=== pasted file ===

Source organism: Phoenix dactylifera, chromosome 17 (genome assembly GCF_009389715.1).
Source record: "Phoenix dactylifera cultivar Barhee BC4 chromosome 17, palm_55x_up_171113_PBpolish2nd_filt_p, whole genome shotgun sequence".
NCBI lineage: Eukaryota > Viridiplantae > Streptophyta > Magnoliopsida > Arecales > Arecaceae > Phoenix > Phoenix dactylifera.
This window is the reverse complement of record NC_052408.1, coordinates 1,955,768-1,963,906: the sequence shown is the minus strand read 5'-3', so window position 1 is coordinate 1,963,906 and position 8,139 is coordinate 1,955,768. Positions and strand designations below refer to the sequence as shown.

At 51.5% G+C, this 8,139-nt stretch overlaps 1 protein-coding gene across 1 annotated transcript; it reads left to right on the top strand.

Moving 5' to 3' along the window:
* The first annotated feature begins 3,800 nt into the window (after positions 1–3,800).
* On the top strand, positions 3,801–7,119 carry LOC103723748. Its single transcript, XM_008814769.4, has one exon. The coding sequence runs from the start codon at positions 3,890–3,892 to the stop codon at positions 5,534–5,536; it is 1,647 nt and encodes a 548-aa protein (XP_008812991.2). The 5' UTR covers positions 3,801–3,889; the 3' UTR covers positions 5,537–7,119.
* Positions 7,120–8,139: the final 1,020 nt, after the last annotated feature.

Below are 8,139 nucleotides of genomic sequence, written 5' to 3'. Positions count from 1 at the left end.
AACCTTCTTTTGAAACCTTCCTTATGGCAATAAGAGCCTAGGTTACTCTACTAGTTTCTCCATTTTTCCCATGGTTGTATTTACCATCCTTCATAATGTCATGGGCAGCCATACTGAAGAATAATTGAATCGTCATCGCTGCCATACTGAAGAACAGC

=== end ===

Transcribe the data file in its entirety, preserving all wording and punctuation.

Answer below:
Source organism: Phoenix dactylifera, chromosome 17 (genome assembly GCF_009389715.1).
Source record: "Phoenix dactylifera cultivar Barhee BC4 chromosome 17, palm_55x_up_171113_PBpolish2nd_filt_p, whole genome shotgun sequence".
NCBI lineage: Eukaryota > Viridiplantae > Streptophyta > Magnoliopsida > Arecales > Arecaceae > Phoenix > Phoenix dactylifera.
This window is the reverse complement of record NC_052408.1, coordinates 1,955,768-1,963,906: the sequence shown is the minus strand read 5'-3', so window position 1 is coordinate 1,963,906 and position 8,139 is coordinate 1,955,768. Positions and strand designations below refer to the sequence as shown.

At 51.5% G+C, this 8,139-nt stretch overlaps 1 protein-coding gene across 1 annotated transcript; it reads left to right on the top strand.

Moving 5' to 3' along the window:
* The first annotated feature begins 3,800 nt into the window (after positions 1–3,800).
* On the top strand, positions 3,801–7,119 carry LOC103723748. Its single transcript, XM_008814769.4, has one exon. The coding sequence runs from the start codon at positions 3,890–3,892 to the stop codon at positions 5,534–5,536; it is 1,647 nt and encodes a 548-aa protein (XP_008812991.2). The 5' UTR covers positions 3,801–3,889; the 3' UTR covers positions 5,537–7,119.
* Positions 7,120–8,139: the final 1,020 nt, after the last annotated feature.

Below are 8,139 nucleotides of genomic sequence, written 5' to 3'. Positions count from 1 at the left end.
AACCTTCTTTTGAAACCTTCCTTATGGCAATAAGAGCCTAGGTTACTCTACTAGTTTCTCCATTTTTCCCATGGTTGTATTTACCATCCTTCATAATGTCATGGGCAGCCATACTGAAGAATAATTGAATCGTCATCGCTGCCATACTGAAGAACAGC